The Volkswagen Golf GTI was unveiled in 1975 at the Frankfurt Motor Show. The UK market had to wait a further two years for vehicles to arrive - 1977 saw 34 examples, all of them left hand drive, sold in the GTI's first tentative year.
The GTI was powered by a 1,588 cc four cylinder engine with K-Jetronic fuel injection it developed 110 PS at 6,100 rpm and 103 lbs ft of torque at 5,000 rpm. This allowed the GTI, which weighed 810 kg unladen, to hit 60 mph from standstill in nine-seconds before reaching a top speed of 110 mph.
The now familiar mix of a high-revving, responsive four-cylinder engine installed in a hatchback body with the emphasis on driving fun was linked to a pared down interior came as a revelation at the time. Especially when combined with tartan trim and the now iconic golf ball gearshift.
The car was an instant hit. By the time right-hand drive cars arrived in the UK in 1979 a total of 1,573 cars were sold in that year, a number that would triple within two years.
In 1984 the Mk II GTI was launched and picked up where the Mk I left off. A new chassis structure, a 1,781 cc engine developing 112 PS and 114 lbs ft of torque and new styling evolved the GTI and saw it appeal to a new generation of fans. Sales of the Mk II GTI surpassed those of the Mk I, peaking at 17,193 vehicles in 1989. In Germany a supercharged G60 version developing 160 PS was sold, an output that wouldn't be bettered in a GTI until 2002.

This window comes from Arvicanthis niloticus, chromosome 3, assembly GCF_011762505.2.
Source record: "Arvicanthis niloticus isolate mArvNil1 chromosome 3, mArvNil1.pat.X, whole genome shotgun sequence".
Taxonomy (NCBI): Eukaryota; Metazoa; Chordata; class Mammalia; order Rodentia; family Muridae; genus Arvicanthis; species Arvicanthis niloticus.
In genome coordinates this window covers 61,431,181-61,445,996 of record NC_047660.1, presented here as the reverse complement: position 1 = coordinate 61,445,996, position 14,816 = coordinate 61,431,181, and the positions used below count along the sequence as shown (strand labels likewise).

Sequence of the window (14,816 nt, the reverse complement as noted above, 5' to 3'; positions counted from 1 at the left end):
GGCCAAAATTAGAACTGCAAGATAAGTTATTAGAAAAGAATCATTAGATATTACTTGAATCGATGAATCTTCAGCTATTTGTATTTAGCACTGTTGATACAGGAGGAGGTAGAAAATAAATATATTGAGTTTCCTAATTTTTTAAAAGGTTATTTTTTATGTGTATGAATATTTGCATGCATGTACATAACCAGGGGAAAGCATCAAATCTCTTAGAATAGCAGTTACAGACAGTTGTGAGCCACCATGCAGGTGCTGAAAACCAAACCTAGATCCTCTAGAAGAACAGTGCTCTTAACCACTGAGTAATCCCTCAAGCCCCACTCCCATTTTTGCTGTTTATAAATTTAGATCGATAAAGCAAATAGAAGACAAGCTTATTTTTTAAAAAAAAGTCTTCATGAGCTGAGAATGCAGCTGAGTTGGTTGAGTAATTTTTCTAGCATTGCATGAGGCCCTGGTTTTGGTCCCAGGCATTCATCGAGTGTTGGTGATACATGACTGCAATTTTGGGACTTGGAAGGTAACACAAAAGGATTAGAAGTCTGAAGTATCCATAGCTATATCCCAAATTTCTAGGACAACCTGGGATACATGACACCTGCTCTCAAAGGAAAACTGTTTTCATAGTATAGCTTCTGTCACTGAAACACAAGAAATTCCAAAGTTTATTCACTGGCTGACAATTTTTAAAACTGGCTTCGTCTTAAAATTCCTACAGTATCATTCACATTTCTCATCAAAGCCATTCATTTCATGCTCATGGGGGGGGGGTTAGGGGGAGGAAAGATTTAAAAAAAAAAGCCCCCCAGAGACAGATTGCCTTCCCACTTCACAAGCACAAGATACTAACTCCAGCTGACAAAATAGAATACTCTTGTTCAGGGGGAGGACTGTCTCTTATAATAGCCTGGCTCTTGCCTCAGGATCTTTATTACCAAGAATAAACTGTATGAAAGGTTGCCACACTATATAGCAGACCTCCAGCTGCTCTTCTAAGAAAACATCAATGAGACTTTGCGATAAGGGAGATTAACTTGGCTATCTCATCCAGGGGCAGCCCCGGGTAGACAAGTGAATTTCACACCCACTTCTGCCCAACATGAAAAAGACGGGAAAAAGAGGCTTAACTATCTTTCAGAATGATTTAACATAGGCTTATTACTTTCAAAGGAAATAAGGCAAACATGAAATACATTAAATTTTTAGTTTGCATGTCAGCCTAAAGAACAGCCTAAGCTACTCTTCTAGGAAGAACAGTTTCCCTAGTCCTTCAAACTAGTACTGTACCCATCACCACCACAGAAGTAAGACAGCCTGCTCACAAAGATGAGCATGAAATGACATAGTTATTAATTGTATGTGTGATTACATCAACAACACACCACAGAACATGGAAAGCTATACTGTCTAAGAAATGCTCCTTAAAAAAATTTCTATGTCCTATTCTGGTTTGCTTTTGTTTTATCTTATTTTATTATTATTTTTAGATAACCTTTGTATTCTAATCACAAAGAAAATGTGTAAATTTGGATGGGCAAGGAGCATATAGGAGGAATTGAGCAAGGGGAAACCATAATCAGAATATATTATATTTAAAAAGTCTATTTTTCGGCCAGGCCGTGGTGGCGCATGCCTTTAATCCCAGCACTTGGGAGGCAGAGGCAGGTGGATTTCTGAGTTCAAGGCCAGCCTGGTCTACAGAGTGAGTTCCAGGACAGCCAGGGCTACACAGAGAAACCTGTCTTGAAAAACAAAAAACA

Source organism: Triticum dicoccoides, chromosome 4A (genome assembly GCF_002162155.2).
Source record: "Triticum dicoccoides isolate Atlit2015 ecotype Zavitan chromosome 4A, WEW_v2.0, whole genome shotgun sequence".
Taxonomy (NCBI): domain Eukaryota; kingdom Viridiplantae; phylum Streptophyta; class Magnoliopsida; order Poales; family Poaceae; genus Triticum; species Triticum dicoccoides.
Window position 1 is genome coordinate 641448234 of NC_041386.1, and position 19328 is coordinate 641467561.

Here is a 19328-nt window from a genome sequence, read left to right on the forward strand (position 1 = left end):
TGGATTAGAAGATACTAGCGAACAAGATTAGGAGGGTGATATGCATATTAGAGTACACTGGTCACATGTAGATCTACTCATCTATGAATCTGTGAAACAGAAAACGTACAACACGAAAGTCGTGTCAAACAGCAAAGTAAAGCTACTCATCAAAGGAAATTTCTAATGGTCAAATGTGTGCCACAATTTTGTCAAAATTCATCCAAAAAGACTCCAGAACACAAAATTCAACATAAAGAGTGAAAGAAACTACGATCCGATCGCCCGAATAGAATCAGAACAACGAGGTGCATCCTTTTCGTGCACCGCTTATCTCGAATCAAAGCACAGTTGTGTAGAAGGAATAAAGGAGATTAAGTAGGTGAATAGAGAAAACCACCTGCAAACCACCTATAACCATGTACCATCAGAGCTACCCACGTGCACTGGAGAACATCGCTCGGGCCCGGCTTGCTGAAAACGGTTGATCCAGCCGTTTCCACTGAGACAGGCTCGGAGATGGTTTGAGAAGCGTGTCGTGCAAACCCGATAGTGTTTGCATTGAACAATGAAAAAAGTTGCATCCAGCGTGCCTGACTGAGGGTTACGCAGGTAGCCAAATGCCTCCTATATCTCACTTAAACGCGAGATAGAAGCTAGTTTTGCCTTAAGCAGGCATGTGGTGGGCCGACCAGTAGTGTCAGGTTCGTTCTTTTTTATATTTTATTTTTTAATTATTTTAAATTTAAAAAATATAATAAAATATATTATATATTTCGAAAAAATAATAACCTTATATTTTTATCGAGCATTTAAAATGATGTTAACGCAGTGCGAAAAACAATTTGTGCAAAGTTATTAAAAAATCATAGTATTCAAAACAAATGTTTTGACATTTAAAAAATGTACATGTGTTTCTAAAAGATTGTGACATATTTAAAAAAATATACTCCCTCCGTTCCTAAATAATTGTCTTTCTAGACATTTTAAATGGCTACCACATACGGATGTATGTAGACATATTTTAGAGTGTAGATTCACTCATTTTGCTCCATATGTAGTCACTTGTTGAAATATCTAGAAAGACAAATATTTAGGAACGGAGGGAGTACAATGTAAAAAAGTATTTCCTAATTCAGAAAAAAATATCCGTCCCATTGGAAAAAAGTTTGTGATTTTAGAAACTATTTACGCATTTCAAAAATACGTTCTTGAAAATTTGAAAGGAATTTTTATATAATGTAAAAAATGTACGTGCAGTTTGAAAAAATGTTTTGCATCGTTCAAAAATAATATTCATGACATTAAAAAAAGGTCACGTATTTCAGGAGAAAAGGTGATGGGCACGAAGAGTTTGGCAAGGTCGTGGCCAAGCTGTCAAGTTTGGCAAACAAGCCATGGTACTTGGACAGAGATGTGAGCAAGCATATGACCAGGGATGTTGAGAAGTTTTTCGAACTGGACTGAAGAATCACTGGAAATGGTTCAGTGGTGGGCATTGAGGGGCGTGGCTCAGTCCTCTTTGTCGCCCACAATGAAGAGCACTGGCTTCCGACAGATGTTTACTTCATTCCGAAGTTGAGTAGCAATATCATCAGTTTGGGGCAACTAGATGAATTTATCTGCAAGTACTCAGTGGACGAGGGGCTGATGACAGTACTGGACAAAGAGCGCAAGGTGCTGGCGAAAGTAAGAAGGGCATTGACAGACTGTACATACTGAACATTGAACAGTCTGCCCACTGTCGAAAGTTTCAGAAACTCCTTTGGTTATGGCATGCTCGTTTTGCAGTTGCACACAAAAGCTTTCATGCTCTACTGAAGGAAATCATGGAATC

Three years later the Mk III GTI was launched, bringing with it a new 2.0-litre eight-valve engine and improved aerodynamics over the previous Mk I and Mk II models. In 1993 the GTI fitted was with a 2.0-litre 16-valve engine, raising the power output from 115 PS in the eight-valve model up to a more substantial 150 PS and 133 lbs ft of torque to drop the 0-60 mph time to 8.3 seconds and raise the top speed to 133 mph.
The introduction of the Mk IV GTI in 1998 saw significant changes to the line-up with the first diesel-engined GTI introduced along with two petrol engines in a total of four different states of tune. The Mk IV GTI made significant gains in refinement and safety in 2002 the fastest accelerating and most powerful GTI produced up until that point was released in the form of the 180 PS GTI 25th Anniversary Edition. It was the success of this more powerful vehicle that inspired the introduction of the Mk V GTI.
Launched in September 2004 at the Paris Motor Show the Mk V GTI equipped with a 200 PS engine was not only the most powerful but also the most focused GTI yet produced. A new 2.0-litre T-FSI engine linked to a six-speed gearbox and standard Electronic Stabilisation Programme (ESP) were linked to a new chassis equipped with MacPherson struts at the front and a multi-link configuration at the rear. The vehicle was 15 mm lower than the standard Golf on new springs, dampers and anti-roll bars.
Visual cues were taken from the original GTI with the return of the tartan interior and the red surround to the grille element - even the GTI typeface used on the badge echoed that of the original.
The Mk V GTI served as a basis for two special editions - the Pirelli and Edition 30. Both models were powered by an evolution of the 2.0-litre T-FSI engine fitted to the conventional GTI, albeit both producing 230 PS.
The wildest GTI ever created - the GTI W12-650 - was also based on the Mk V. Powered by a mid-mounted 6.0-litre W12 engine producing 650 PS the vehicle could accelerate to 62 mph in 3.7-seconds and could theoretically achieve a maximum speed of 201 mph.
Production of the Mk V Golf ceased in August 2008 with a total of 17,630 examples sold in the UK alone. In total over 1,700,000 examples of the GTI have been sold worldwide since the vehicle went on sale in 1976.